Your guide to tummy time

Tummy time is an essential activity that helps baby develop strong neck and shoulder muscles. It also carries benefits like developing motor skills and prevents flat spots in baby’s skull. You should aim for 3-5 minute sessions at least twice a day. Here’s how to get the most out of tummy time and how to make it fun for baby. 

Safety first

You should only practice tummy time when you and baby are fully awake. Even though it’s recommended to place baby on her back for sleep, it’s encouraged to place her on her stomach when she’s alert, even if it’s just a few seconds at a time. This will give her a new perspective and will help build strength in her growing body. Also, it’s extra important to monitor baby during a tummy time session, so don’t leave her unattended!

Start off easy

You can start tummy time right away in the newborn stage. Tummy time is a new sensation for baby which means they may be a little fussy at first. If baby can only last a few seconds, that’s perfectly fine. Challenge your little one to reach out of his comfort zone by trying for longer tummy time sessions each time. You can always try again when baby is fed or well rested. You should aim to make tummy time a part of a your daily routine. 

Get on their level

Placing baby on her tummy and watching from a far won’t help anyone. Get down on her level! Maintain eye contact, sing, play peekaboo, or make a silly face. By getting on the floor with her, you’re encouraging her and keeping her focused.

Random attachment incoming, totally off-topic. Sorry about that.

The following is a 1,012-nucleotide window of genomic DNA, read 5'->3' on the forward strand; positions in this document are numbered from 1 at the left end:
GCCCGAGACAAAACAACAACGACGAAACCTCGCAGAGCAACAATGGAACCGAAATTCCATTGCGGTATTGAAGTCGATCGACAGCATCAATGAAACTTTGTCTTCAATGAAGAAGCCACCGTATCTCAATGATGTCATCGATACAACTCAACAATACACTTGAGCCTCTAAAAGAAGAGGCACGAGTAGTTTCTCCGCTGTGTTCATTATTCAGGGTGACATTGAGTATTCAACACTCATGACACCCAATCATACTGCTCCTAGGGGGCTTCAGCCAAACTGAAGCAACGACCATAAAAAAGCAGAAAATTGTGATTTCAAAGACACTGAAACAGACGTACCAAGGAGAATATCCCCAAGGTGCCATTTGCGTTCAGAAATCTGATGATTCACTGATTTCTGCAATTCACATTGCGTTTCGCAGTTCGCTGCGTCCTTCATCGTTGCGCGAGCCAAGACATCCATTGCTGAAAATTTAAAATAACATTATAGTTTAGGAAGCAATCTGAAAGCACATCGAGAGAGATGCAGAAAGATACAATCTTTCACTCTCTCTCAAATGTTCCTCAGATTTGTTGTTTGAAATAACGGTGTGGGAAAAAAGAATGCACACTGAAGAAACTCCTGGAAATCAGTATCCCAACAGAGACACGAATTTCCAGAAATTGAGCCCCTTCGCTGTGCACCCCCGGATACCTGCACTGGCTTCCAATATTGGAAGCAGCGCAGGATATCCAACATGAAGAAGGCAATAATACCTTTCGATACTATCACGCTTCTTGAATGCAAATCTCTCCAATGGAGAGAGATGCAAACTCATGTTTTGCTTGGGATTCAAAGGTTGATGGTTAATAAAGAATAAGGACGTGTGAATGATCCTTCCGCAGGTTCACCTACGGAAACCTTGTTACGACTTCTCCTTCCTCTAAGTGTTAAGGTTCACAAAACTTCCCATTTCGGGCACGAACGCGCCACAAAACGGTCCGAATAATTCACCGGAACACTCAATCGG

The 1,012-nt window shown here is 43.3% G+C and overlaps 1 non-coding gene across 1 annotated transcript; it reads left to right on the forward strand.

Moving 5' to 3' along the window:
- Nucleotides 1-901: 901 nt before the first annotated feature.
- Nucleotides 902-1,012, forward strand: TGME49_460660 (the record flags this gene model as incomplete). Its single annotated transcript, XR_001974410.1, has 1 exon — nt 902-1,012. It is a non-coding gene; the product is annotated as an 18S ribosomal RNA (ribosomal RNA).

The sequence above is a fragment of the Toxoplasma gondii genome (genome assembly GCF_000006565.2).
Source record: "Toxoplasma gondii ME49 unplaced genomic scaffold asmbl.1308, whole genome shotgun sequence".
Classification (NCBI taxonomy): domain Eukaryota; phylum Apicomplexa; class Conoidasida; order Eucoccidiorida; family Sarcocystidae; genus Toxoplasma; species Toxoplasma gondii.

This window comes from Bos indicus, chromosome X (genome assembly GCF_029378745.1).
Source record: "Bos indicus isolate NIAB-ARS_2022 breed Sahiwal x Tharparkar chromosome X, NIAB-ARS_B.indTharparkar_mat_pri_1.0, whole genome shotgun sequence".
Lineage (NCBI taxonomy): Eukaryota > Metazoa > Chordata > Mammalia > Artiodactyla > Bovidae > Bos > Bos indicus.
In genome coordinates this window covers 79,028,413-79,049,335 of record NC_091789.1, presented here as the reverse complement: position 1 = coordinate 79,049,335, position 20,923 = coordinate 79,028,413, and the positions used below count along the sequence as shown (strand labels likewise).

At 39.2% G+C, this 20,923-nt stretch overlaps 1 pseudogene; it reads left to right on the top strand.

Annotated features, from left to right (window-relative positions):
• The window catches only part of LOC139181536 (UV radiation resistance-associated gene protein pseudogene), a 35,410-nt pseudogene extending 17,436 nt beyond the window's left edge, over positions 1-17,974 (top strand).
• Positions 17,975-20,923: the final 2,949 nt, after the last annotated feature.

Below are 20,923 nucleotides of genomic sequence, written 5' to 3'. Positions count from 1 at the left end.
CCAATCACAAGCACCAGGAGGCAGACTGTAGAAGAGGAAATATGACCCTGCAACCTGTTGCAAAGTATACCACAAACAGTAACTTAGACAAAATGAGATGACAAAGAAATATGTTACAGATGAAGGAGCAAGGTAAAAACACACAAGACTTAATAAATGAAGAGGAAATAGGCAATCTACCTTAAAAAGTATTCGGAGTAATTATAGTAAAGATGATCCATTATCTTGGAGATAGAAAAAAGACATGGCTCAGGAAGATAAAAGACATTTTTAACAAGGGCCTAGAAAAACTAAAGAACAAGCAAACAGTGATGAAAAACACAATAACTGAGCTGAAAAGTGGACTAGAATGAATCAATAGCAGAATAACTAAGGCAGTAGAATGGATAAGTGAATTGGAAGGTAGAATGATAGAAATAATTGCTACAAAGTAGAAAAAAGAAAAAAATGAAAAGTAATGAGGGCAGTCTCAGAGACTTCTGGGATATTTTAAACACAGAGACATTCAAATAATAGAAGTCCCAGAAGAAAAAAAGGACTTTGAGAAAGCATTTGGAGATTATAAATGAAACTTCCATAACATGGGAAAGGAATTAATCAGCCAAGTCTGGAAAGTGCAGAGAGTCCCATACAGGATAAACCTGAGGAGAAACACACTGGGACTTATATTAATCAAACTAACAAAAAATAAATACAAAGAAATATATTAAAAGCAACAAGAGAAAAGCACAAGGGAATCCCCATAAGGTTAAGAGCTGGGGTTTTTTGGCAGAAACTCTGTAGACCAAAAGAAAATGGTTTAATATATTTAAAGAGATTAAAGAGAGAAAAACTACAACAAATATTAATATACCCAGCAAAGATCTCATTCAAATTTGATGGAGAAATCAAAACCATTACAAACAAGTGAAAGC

Try other surfaces

If you want to change it up, you can do tummy time on your (or your partner’s) stomach. Make sure you’re laying on a surface where baby can’t roll off of your tummy and get injured (laying on the floor or middle of the bed are great choices). Put on your favorite Netflix show, lay flat on the floor, and get the tummy time in! When baby is a little older, you can do tummy time on an large exercise ball and gently rock them forward and back. 

Lay out a fun scene

Baby will love looking at their environment in this position so place fun objects in front of their gaze. This is also wonderful for their brain as they’ll begin to understand distance (and when they get older, they’ll start reaching for objects). You can place toys and books nearby, but I’m a big fan of the Play Gym by Lovevery

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